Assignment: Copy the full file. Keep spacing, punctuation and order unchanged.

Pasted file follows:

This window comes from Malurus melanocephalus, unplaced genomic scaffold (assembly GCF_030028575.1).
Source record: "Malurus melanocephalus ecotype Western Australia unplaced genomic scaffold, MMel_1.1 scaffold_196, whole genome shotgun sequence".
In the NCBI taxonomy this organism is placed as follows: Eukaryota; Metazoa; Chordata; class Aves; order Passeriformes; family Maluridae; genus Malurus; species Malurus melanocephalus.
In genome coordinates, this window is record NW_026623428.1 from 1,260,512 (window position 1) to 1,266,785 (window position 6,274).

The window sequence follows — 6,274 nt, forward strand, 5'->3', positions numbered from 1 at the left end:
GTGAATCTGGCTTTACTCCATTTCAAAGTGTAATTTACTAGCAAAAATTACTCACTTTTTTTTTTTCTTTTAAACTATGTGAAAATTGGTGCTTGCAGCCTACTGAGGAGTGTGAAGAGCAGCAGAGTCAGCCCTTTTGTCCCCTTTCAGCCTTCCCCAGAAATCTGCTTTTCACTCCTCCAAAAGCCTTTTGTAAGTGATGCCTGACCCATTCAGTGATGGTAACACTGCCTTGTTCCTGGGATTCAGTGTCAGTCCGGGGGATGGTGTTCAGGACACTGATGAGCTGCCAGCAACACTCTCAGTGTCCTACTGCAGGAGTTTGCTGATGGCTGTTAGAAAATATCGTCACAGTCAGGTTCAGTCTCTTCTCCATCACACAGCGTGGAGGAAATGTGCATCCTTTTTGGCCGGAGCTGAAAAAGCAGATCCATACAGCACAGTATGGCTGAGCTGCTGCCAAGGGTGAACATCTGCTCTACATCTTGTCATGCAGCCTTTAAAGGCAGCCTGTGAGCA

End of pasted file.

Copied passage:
This window comes from Malurus melanocephalus, unplaced genomic scaffold (assembly GCF_030028575.1).
Source record: "Malurus melanocephalus ecotype Western Australia unplaced genomic scaffold, MMel_1.1 scaffold_196, whole genome shotgun sequence".
In the NCBI taxonomy this organism is placed as follows: Eukaryota; Metazoa; Chordata; class Aves; order Passeriformes; family Maluridae; genus Malurus; species Malurus melanocephalus.
In genome coordinates, this window is record NW_026623428.1 from 1,260,512 (window position 1) to 1,266,785 (window position 6,274).

The window sequence follows — 6,274 nt, forward strand, 5'->3', positions numbered from 1 at the left end:
GTGAATCTGGCTTTACTCCATTTCAAAGTGTAATTTACTAGCAAAAATTACTCACTTTTTTTTTTTCTTTTAAACTATGTGAAAATTGGTGCTTGCAGCCTACTGAGGAGTGTGAAGAGCAGCAGAGTCAGCCCTTTTGTCCCCTTTCAGCCTTCCCCAGAAATCTGCTTTTCACTCCTCCAAAAGCCTTTTGTAAGTGATGCCTGACCCATTCAGTGATGGTAACACTGCCTTGTTCCTGGGATTCAGTGTCAGTCCGGGGGATGGTGTTCAGGACACTGATGAGCTGCCAGCAACACTCTCAGTGTCCTACTGCAGGAGTTTGCTGATGGCTGTTAGAAAATATCGTCACAGTCAGGTTCAGTCTCTTCTCCATCACACAGCGTGGAGGAAATGTGCATCCTTTTTGGCCGGAGCTGAAAAAGCAGATCCATACAGCACAGTATGGCTGAGCTGCTGCCAAGGGTGAACATCTGCTCTACATCTTGTCATGCAGCCTTTAAAGGCAGCCTGTGAGCA